"What kind of men do you find attractive?" he asks.

"I don't have a type," I say. He looks displeased. "Sometimes when I was younger I went for older men," I add. He asks me about my childhood. I tell him it was happy. "Any big traumas?" he asks. No, I say. "Any sexual or physical abuse?" Again, he finds nothing.

"Tell me about your father." I say that he was great, supportive and that we are very different. He is scientific and introverted, whereas I am more like my mother: creative, extrovert. This is a breakthrough.

"So in your mind there's something that says, 'I'm like mum, but dad's over there, he's different from me,' so there hasn't been that gender-affirming process. When puberty kicks in, those natural needs for masculinity become sexualised. Suddenly older men want to have sex with you, and it's pretty intoxicating. That's what's lead you down the line of homosexuality.

"But the men you were having sex with or falling in love with are just as wounded as you," he adds. "They cannot complete you in the same way as a woman. What would complete you is sex with a heterosexual man but a heterosexual man isn't going to want to have sex with you, so it's that desire to get what you can never obtain."

So is homosexuality a pathology? "It does represent a pathology," he replies. "Often the dynamics behind it aren't healthy. God's intention for us is to have an opposite-sex relationship."

I suddenly remember his wife and children. "You're very much a success story then," I say.

"Well, I mean it works," he replies. "I never went down the line of gay identifying, it was something I experienced that I had disgust around and I always wanted to be married and have kids."

What about his same sex feelings now? "Sometimes if I'm not looking after myself then that can bring up a sexual charge," he replies, "but it's not a big issue for me now, it's more unhealthy patterns of porn and masturbation, if I'm feeling a bit flat."

In the following session I tell David I've had sexual thoughts about him. "Thank-you for being honest," he replies with a small laugh. "I'm trying to model unconditional love for you, so it is very natural that you would have sexual thoughts related to that. Although we're doing this over the internet, there is still a potential for a sexual connection. So there's probably a part of your mind that's thinking that through."

"Do you have to deal with sexual feelings towards men you're working with?" I ask.

"I get echoes of it sometimes," he replies. "I'd be lying if I said I didn't."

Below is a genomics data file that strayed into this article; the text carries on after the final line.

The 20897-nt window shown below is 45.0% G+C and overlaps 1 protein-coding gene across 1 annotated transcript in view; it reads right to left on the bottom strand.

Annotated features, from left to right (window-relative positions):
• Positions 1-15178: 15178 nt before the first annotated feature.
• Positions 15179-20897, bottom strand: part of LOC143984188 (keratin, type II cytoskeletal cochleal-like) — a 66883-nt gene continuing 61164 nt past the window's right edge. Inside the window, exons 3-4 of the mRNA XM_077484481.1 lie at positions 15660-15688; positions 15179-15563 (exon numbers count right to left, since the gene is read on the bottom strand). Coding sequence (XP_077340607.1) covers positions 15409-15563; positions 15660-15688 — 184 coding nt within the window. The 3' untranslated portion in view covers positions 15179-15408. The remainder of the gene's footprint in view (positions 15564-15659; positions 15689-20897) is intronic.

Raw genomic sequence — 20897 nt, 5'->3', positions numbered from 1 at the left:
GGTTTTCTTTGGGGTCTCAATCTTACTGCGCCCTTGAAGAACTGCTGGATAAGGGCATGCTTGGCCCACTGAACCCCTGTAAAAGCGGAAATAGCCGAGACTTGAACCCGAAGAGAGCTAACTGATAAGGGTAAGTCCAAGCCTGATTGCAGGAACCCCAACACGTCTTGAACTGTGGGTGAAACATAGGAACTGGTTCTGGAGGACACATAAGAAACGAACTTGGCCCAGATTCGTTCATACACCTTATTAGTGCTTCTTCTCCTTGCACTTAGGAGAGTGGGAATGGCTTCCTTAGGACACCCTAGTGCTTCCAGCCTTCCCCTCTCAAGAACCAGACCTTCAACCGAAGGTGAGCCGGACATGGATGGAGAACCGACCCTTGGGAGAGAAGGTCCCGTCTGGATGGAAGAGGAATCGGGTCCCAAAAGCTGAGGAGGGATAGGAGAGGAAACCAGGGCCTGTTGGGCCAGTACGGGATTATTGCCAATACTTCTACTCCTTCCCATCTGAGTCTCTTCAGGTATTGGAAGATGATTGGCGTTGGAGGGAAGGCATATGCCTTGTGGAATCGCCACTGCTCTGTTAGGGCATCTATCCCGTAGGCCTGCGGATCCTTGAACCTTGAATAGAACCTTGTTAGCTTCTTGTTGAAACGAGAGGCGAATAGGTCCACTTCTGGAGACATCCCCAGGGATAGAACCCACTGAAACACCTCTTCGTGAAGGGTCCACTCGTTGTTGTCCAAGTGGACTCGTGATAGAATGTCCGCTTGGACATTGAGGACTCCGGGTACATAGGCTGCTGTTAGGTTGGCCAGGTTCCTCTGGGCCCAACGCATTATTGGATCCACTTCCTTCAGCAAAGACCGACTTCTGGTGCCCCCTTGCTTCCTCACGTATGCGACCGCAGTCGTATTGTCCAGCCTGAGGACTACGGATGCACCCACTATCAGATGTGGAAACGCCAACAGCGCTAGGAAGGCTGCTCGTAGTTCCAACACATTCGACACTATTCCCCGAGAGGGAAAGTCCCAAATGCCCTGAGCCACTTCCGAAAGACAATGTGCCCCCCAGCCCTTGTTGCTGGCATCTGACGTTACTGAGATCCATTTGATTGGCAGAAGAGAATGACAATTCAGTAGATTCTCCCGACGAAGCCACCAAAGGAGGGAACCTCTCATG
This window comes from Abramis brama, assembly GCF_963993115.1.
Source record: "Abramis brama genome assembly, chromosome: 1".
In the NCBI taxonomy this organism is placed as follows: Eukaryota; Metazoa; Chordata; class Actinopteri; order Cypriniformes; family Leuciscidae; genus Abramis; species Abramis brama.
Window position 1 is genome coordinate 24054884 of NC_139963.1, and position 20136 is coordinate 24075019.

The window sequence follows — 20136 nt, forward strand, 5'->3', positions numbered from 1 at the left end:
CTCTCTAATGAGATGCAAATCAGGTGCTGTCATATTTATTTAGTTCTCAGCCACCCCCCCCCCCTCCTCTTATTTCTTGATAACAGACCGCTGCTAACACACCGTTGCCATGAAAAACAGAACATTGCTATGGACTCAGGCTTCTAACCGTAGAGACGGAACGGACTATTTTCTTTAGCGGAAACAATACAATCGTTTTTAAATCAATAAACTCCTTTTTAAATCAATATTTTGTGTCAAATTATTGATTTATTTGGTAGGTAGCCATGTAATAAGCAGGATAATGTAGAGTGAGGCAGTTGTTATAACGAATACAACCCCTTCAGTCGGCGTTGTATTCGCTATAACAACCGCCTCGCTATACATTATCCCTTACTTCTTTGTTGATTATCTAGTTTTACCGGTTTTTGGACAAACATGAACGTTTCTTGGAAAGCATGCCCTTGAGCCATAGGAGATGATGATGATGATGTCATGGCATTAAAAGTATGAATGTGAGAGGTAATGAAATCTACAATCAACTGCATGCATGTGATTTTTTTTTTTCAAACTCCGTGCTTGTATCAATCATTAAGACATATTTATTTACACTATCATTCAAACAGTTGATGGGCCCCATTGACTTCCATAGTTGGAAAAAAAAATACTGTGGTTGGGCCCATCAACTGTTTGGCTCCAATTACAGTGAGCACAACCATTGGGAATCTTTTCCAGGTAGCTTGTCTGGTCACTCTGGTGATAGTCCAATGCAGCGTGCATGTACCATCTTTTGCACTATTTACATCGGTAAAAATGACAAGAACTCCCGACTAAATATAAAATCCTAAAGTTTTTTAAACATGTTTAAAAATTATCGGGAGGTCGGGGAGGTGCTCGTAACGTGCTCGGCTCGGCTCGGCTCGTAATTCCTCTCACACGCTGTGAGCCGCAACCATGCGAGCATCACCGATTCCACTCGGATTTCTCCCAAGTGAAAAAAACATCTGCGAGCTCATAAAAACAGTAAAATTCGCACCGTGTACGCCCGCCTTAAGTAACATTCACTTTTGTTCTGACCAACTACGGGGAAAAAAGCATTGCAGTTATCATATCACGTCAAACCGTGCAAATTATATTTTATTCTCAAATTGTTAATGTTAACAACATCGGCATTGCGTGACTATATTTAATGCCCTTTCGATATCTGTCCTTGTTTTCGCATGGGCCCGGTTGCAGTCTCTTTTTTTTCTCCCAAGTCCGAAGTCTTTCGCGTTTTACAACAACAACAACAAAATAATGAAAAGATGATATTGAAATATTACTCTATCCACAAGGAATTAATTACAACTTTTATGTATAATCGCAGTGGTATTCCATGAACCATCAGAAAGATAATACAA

I tell him that I had tried the standing-in-front-of-the-mirror-naked technique that he recommended, but, like the massage, it had aroused me. "I would be surprised if you didn't experience sexual feelings," he says. And with that he starts to "affirm" me.

"I think you're a brave man," he says. "I think you're really strong in terms of being willing to look at your life and who you really are, and you also look as if you look after yourself in terms of your body. How do you feel being affirmed in this way by another man?"

I say that when men compliment me on my appearance it triggers sexual feelings. He probes again, asking me how I'm feeling as he talks about my body. Aroused, I repeat. But rather than moving away from this apparent sexual trigger, he asks if we can do an "exercise" around it. I agree.

"Close your eyes and focus on that arousal you're feeling down in your genitals," he says. "I want you to hear, as a man, as I look at your body, I see strong shoulders and a strong chest, I see a man who has an attractive body and I want you just to notice the arousal you feel as you hear me talking about that. Imagine an energy and picture that energy as a colour, and make the brightness of the colour relate to the intensity of the sexual feeling, so you might be starting to get a bit of a hard on, you might be starting to feel an erection and that sexual energy, but I want you to just picture that as a coloured light. What colour would it be?"

Red, I say.

"I want you to imagine that red colour, that energy and listen to the affirmations that I see you as a strong, confident man, and I want you to move that red light from your genitals up into your chest to join that feeling of affirmation as a man, and as you breathe in that affirmation do you notice now what happens to the arousal?"

I tell him it's still there. We're at the end of the session. I ask who his supervisor is. He tells me that his supervisor is involved with "Richard Cohen's organisation".

Later, I do an internet search. Richard Cohen has been permanently expelled from the American Counseling Association. He founded the International Healing Foundation, a conversion organisation.

David then mentions that he is attending a meeting in London next week to discuss how to create a training school for therapists working in this field. I ask if I can come too.

A week later I am sitting round a table with the heads of every major British conversion organisation - some of whom are also therapists. We are in the bright, cramped London offices of Living Waters, an evangelical conversion association. Our special guest is Dr Jeffrey Satinover, 62, an American psychiatrist.

"We need to think of practical ideas for forming a training programme [for conversion therapists]," says Satinover. "We can learn a lot from what the Mormons did. They created a training programme and linked it with a university."